Faced with declining international oil prices, the 152nd Oil Minister Conference of the Organization of Petroleum Exporting Countries (OPEC) decided on Sunday in Vienna not to further cut crude oil production.
The ministers from OPEC member states decided to maintain the current output level and boost the prices by strengthening the implementation of existing production quotas.
During the six-hour discussion, the ministers analyzed the market situation and finally decided to keep the current production quota unchanged.
Announcing the decision after the meeting on Sunday afternoon, OPEC spokesperson Omar Ibrahim explained that OPEC first needed to review each member state's compliance of the current production cut quota, as well as its effect on oil prices.
OPEC Secretary-general Abdalla Salem El-Badri also told reporters that the production cut goal announced by OPEC so far has been attained by 79 percent, and there is still room for further cut on crude oil supply before its 100 percent compliance. At the Sunday meeting, OPEC member states also agreed to strictly follow the production quota further.
Chairman of this OPEC Ministerial Conference, Minister of Petroleum of Angola Jose Maria Botelho de Vasconcelos pointed out that according to OPEC's projection, the crude oil production of non-OPEC countries would continue to increase this year. He hoped that non-OPEC countries could also contribute to oil prices' stability.
He noted that the stability of international oil prices concerns not only the interests of OPEC countries, but also those of non-OPEC oil producers as well as oil consumers. Sustaining low prices will harm investment in the crude oil production industry, and thus harm the future supply stability.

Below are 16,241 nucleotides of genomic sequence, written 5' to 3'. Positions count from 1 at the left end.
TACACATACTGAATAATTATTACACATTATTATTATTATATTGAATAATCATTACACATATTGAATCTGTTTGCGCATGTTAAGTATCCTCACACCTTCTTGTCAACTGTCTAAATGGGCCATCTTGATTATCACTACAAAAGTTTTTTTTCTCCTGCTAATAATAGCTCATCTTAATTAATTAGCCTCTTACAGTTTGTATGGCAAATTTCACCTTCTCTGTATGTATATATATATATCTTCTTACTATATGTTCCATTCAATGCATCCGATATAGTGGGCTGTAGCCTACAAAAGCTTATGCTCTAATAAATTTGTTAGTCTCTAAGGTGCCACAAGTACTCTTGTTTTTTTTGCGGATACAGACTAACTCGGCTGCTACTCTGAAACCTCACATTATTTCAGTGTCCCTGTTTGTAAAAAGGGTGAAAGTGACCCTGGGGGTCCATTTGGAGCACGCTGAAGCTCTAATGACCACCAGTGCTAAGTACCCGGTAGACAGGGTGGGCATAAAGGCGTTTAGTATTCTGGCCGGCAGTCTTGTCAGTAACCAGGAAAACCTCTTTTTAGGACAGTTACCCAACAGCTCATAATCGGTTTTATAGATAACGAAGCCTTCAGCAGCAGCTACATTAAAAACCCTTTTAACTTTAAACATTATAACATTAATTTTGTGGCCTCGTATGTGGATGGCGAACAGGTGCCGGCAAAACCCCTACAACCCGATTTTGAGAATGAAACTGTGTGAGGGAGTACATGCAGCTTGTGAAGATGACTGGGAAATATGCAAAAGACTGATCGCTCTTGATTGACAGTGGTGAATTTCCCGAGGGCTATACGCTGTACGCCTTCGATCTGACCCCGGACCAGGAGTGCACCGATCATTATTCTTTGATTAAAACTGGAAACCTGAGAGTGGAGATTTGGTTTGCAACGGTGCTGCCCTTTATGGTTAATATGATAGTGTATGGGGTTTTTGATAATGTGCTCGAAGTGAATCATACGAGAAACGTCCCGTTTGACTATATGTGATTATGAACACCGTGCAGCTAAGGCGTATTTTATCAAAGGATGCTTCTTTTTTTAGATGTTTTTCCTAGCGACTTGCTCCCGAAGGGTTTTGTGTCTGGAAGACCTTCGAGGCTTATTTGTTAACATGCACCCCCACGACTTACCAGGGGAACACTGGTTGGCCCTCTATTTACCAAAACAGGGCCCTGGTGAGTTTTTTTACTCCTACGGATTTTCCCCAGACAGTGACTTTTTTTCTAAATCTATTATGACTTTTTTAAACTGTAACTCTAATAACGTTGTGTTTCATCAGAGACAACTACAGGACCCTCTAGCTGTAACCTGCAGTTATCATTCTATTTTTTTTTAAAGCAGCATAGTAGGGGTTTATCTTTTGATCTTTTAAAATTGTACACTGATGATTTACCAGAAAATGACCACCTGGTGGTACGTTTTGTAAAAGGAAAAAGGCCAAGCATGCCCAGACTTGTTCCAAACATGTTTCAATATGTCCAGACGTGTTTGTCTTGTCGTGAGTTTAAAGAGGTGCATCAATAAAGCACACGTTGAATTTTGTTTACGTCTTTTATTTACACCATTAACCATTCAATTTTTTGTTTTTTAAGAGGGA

Asked what kind of oil price is considered proper, he responded it should be "a price that satisfies consumers and also attracts investments."
Vasconcelos also noted that due to the current unclear international economic situation, OPEC would keep paying attention to the market, and decide the next production strategy at the next Oil Ministerial Conference scheduled for May 28.
Prior to the meeting, Saudi Arabian Oil Minister Ali al-Naimi noted that another production cut of OPEC may boost oil prices, which is unfavorable to the steady development of the world economy.
Since September 2008, OPEC has slashed production for three times, cutting an average of 4.2 million barrels per day, but the international oil prices remain low. The economic recession and relatively high crude oil reserve are the major factors.
However, some experts also pointed out that the retractation of a large number of speculation capital also attributes to the price drop. Therefore, to some extent, the current downturn of prices can not fully reflect the world economic recession and the shrinkage of future crude oil demand. Since the beginning of this year, the OPEC prices remain at 40 U.S. dollars per barrel.
(Xinhua News Agency March 16, 2009)